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Old 02-06-2013, 12:14 PM   #1
Weapon S
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Lightbulb Full disk makes xinit fail in unexpected way


I'm on Debian Squeeze with XFCE (minus gdm).
Today X wouldn't start. Screen remained black. CTRL+ALT+F1 back to original terminal revealed errors. First it would say: waiting for X server to begin accepting connections. And then it would repeatedly output "protocol not specified" (or something) for a while until it gave up.
The log didn't show anything funny. If I wouldn't have remembered that I had tried to copy some files which resulted in a full home directory/partition(?), I would have never fixed it. Deleted some files and it worked again.
What the heck?
Posting here for future reference.
 
Old 02-06-2013, 12:37 PM   #2
Thor_2.0
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Quote:
What the heck?
Figures. There are two explanations here. First, your disk is (I assume) set up in ONE partition. Feasable, but dangerous. Otherwise, you may need to set up logrotate somewhat to delete old(er) logs on time.
THE (second) explanation is simple: all *nix processes use disk-based sockets to communicate. What happened is simple: your box booted one process after the other, each time claiming a bit of disk space. X is a process that has need for disk space too, for the sockets. No space, no socket, no socket no start up and a black screen...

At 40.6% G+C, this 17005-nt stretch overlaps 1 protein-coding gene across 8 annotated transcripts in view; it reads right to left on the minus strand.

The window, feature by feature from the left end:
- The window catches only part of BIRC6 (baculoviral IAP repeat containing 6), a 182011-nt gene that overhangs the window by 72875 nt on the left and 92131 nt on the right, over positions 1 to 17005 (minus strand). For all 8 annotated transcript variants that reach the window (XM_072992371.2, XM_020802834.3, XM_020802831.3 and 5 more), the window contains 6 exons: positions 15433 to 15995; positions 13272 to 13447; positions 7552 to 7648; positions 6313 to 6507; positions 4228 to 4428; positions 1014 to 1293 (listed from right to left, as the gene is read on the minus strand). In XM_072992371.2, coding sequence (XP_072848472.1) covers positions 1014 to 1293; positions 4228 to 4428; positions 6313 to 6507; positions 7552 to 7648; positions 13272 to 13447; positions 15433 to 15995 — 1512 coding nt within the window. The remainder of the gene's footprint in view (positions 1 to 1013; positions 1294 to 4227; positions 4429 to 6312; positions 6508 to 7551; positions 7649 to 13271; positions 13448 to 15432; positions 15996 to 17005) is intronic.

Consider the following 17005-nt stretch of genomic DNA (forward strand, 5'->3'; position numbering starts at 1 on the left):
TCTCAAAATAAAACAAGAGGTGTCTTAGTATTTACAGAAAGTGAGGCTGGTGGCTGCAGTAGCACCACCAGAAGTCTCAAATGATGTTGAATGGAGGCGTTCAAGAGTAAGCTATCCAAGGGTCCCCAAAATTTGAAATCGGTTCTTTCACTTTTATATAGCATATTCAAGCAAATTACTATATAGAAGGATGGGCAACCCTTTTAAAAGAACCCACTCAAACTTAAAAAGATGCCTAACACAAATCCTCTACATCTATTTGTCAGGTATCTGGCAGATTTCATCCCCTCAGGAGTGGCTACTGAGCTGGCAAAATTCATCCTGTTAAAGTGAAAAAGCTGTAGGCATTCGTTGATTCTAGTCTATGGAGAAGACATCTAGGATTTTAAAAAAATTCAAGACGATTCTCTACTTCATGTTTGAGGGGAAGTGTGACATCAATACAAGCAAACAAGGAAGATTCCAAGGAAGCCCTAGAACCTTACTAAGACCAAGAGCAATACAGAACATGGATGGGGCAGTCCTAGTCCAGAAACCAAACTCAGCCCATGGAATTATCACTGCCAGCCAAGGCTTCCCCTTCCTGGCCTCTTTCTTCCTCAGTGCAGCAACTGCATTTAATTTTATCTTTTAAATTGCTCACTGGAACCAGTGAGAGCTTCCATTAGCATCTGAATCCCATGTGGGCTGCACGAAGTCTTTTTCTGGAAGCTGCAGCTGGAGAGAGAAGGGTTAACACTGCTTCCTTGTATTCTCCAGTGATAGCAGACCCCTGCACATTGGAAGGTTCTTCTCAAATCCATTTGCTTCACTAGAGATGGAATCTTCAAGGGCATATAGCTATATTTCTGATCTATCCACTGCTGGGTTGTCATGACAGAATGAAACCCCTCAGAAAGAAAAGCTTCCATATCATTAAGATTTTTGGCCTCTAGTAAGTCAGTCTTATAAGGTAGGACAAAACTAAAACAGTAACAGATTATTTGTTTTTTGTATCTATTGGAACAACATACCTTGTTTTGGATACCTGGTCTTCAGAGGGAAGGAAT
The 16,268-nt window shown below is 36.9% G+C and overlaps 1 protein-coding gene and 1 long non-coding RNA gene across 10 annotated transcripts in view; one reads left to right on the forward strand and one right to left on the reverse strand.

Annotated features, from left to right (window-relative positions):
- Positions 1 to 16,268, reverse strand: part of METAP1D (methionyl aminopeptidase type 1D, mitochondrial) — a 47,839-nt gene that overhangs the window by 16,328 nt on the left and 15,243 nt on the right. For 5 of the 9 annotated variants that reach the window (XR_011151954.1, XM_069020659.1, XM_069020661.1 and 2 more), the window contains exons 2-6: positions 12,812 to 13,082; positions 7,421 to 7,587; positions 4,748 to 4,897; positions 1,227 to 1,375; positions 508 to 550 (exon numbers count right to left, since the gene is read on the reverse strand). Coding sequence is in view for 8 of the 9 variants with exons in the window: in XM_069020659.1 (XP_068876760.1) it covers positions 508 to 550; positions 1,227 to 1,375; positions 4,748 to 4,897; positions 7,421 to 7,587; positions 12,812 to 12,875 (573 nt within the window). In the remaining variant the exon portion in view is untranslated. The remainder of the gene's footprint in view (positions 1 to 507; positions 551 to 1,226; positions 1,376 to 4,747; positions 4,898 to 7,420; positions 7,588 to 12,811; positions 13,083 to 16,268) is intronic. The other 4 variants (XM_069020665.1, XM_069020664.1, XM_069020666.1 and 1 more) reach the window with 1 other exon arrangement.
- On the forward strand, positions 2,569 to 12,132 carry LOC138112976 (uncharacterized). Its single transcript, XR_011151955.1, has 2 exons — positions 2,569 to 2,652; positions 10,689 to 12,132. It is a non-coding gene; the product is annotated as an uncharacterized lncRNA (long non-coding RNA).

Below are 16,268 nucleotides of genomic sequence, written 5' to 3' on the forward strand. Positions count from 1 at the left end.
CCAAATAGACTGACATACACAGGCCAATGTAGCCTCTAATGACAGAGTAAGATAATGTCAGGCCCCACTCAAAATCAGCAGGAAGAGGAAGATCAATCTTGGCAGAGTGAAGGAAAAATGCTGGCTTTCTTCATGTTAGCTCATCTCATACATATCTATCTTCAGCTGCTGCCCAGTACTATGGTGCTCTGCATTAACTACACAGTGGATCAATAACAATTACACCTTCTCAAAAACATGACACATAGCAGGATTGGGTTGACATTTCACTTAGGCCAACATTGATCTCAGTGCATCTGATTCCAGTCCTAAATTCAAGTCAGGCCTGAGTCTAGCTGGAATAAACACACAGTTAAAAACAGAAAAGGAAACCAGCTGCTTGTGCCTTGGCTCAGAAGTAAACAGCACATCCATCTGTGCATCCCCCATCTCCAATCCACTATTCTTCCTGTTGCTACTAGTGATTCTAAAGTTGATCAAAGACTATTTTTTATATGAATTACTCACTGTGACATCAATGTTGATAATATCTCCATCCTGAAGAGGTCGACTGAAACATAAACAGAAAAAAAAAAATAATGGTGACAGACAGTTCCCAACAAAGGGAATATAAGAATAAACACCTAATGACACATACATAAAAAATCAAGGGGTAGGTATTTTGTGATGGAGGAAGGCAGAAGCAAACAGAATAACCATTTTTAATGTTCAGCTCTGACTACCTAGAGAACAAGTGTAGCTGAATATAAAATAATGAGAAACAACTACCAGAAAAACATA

You're safe...for now, but one day...pow! and you're back where you just escaped from...

Thor
 
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Old 02-15-2013, 06:03 AM   #3
Weapon S
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Quote:
First, your disk is (I assume) set up in ONE partition. Feasable, but dangerous. Otherwise, you may need to set up logrotate somewhat to delete old(er) logs on time.
Definitely multiple partitions. Logrotate (thanks for pointing it out) appears to be running as log directory contains zips.
Quote:
THE (second) explanation is simple: all *nix processes use disk-based sockets to communicate.
Erp :-/ Good to know. Does seem like a detour to handle things... I thought /tmp was RAM-disk, and that such files would end up there.
Thanks for the explanation.
 
Old 02-15-2013, 08:23 AM   #4
jpollard
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It depends on the disk that the X authority is on.

When X starts it updates the authority file by generating a new key. If the key cannot be written, then X fails.

You can find out where the X authority is by running "xauth". With no options it will go to the default location.
 
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Old 02-15-2013, 04:54 PM   #5
Thor_2.0
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Hope to have helped a bit...Linux is on your side, but sometimes, it needs a little help too...
 
Old 02-16-2013, 02:03 AM   #6
Weapon S
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Yes. Definitely helped.
Debian apparently has the Xauth file in the home directory by default.
 
  


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